Cupids Health

Respecting Your Body as an Athlete

Respecting Your Body as an Athlete

The 8th principle of intuitive eating is all about respecting your body. Respecting your body does not mean that you have to love everything about yourself, but rather that you accept the genetics you were given and avoid things like crash dieting and excessive restriction in order to fit into a body type that you aren’t meant to be. In this post, we’ll cover how poor body image harms athletes and active individuals and teach you how to respect your body for performance!

Why Athletes Struggle with Body Respect

Considering that we live in a culture that values thinness and promotes body shaming, it’s not surprising that a lot of women struggle with the concept of respecting their body. Female athletes and active individuals in particular are prone to feeling insecure in a body that’s more muscular than the average woman and also have added pressure to look a certain way while performing. Coupled with the fact that athletes often compare their bodies to their teammates, competitors, and other athletes they look up to, it’s no surprise that body dissatisfaction runs rampant in this population. 

The Importance of Respecting Your Body

It’s important for athletes to work towards body acceptance if they want to lessen the chance of developing a negative or disordered relationship with food. Being critical of your body interferes with intuitive eating and makes it hard to even work towards the first principle of intuitive eating, rejecting the diet mentality. It’s difficult to reject the diet mentality and let go of the pressure to diet if you believe the body you have isn’t good enough. 

Keep in mind that even if you ate and exercised the exact same way as your teammate or a famous athlete, you won’t look like them. We all have different needs, genetics, and preferences that influence how we look. 

What’s worse is that body comparison and poor body image can lead to athletes being under fueled and more prone to injury (for a simple video on this, click here). With the abundance of false nutrition advice on social media and trends like “What I Eat in A Day” videos, athletes and active individuals are placed in a position to question their own food intake. This can create pressure to follow low calorie meal plans that don’t meet their nutrition needs, therefore increasing the risk of injury and illness. 

RED-S energy deficiency in sport

RED-S energy deficiency in sport

3 Tips for Building Body Respect

1. Express gratitude

If it’s too hard to think about why you love your body, think about why you are grateful for it. Expressing gratitude leads you on the path to appreciating the current body you have. Here are some journal prompts that may help.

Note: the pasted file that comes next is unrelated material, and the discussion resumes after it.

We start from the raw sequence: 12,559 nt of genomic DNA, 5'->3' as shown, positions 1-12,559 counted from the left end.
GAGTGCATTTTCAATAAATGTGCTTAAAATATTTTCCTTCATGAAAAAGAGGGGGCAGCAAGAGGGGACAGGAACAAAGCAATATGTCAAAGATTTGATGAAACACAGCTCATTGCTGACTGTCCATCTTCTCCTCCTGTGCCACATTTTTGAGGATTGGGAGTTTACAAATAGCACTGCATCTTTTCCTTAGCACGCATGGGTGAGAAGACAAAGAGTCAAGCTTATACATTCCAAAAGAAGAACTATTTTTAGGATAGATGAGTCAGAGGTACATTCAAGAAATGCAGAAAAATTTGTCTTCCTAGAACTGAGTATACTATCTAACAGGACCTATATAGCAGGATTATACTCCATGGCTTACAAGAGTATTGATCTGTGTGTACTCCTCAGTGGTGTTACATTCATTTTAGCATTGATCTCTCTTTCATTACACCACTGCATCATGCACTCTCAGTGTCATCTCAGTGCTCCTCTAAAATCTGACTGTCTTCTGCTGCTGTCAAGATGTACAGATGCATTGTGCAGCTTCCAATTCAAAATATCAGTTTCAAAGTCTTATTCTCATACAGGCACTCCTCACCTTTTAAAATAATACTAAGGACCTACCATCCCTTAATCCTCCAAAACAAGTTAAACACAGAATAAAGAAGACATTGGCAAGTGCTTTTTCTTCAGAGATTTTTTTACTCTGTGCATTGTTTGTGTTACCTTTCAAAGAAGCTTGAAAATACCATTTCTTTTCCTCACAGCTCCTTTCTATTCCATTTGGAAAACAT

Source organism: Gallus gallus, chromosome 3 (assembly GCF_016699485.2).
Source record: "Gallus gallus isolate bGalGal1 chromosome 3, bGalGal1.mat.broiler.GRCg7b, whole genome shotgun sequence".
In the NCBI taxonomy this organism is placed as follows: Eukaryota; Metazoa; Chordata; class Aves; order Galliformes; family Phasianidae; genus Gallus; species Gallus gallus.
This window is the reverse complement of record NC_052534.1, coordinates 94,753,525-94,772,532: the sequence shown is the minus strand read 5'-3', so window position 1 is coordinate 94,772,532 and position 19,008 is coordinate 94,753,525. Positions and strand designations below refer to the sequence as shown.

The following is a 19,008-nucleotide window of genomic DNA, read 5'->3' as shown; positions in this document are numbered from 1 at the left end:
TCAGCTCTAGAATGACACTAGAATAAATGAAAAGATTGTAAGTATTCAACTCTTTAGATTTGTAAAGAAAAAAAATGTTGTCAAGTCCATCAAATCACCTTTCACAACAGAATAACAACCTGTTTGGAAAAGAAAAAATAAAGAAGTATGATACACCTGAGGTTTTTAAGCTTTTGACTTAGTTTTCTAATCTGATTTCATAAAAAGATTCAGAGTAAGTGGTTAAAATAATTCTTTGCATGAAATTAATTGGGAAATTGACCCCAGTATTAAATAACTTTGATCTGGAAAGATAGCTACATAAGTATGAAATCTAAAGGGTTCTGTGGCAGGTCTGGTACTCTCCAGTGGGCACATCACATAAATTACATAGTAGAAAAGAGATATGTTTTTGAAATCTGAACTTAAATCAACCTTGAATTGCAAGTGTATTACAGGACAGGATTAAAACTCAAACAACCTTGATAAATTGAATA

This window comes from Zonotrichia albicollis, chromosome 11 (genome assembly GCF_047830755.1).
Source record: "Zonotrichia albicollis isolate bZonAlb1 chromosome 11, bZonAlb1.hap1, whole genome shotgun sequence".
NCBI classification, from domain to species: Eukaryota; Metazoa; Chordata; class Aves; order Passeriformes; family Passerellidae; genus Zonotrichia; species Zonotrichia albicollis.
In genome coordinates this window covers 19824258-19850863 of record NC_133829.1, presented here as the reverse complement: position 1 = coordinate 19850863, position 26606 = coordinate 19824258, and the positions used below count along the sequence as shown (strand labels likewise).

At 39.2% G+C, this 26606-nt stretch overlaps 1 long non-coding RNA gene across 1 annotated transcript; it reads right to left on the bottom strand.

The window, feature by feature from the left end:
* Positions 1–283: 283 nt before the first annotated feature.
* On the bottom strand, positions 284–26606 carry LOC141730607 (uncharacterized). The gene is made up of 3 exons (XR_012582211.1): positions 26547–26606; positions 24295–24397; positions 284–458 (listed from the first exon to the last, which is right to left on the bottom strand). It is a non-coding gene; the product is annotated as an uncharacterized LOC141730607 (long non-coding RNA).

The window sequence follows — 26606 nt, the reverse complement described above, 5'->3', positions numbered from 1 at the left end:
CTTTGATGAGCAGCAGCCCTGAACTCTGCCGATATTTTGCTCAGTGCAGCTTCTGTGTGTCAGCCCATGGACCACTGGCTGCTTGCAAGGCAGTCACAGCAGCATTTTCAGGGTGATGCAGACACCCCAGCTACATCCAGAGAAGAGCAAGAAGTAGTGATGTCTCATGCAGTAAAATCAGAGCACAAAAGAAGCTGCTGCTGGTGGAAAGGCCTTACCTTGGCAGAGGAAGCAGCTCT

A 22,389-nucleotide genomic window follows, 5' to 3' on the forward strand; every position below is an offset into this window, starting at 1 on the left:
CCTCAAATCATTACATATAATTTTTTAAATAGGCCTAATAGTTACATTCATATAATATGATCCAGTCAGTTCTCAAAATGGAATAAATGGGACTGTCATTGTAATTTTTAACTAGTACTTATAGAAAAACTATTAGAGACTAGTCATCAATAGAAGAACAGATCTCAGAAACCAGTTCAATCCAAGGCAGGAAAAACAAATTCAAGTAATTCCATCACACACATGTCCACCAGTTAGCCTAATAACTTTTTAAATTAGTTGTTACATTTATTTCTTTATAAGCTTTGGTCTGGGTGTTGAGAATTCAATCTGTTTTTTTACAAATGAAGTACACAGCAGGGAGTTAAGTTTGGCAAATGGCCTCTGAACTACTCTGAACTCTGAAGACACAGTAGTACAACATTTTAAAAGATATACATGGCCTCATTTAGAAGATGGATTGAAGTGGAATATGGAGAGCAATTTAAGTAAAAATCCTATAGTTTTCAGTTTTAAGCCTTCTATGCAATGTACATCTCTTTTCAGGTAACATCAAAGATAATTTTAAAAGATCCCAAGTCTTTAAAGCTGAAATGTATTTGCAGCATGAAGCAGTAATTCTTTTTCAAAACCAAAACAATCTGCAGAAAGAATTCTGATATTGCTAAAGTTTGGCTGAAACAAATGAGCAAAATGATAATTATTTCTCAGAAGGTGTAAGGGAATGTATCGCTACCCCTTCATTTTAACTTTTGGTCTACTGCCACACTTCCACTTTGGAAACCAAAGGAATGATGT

• Write down things your body does for you
    • Instead of “my thighs are huge I hate them → I have muscle that allows me to run down the field”
  • Focus on what you’ve accomplished because of your body
    • Weights you’ve been able to lift
    • PRs you’ve met
    • Distances you’ve been able to run
    • Championships you’ve won!
    • Confidence and mental strength you’ve gained

2. Ditch the scale

Getting rid of the scale is a tough decision, but it’s a big step towards respecting your body. For athletes who often have higher muscle mass, the scale isn’t the best way to measure health. Too often, athletes put so much emphasis on the number on the scale that they lose focus of what’s really important like their energy, mood, stress levels, digestion, variety of food intake, eating consistency and more. 

3. Do a social media detox!

This is probably the only time you’ll hear us recommend a detox, but it’s not what you think! A social media detox is all about unfollowing anything and anyone who makes you feel bad about yourself or questions your food intake!

People to follow instead:

@kellyjonesrd

@nutritionwithlaura

@meganmedrano.rd

@megcarberrdn

@rdrealtalk

@thenutritiontea

@alissarumseyrd

@bucketlisttummy_rd

@fueling.former.athletes

4. Work with a professional

Tackling body image is hard work, but it’s easier to do when you have support. We at KJN help our clients reach their nutrition and performance goals all while cultivating a positive relationship with food and their body. To learn more about how we can help you, click here to learn about our 1-1 coaching offerings. 

Additional Body Respect Resources

To further help you on your journey to body respect, here are some additional resources to help you.

Books:

Body Kindness By Rebecca Schritfield 

Anti-Diet By Christy Harrison 

Health At Every Size By Lindo Bacon

Documentary:

Behind the Before and After By The Body Love Society 

Handouts/Videos:

Healthy Body Image via Olympic.org

Fueling With a Purpose via CPSDA

Intuitive Eating for Performance Series

Check out the other posts in this series!

Published at Sat, 06 Mar 2021 14:30:00 +0000

Leave a Reply

Your email address will not be published. Required fields are marked *

close

Be The First In The Know - Health Alerts

Get new posts by email:
RSS52.1k
Follow by Email77.5k
Twitter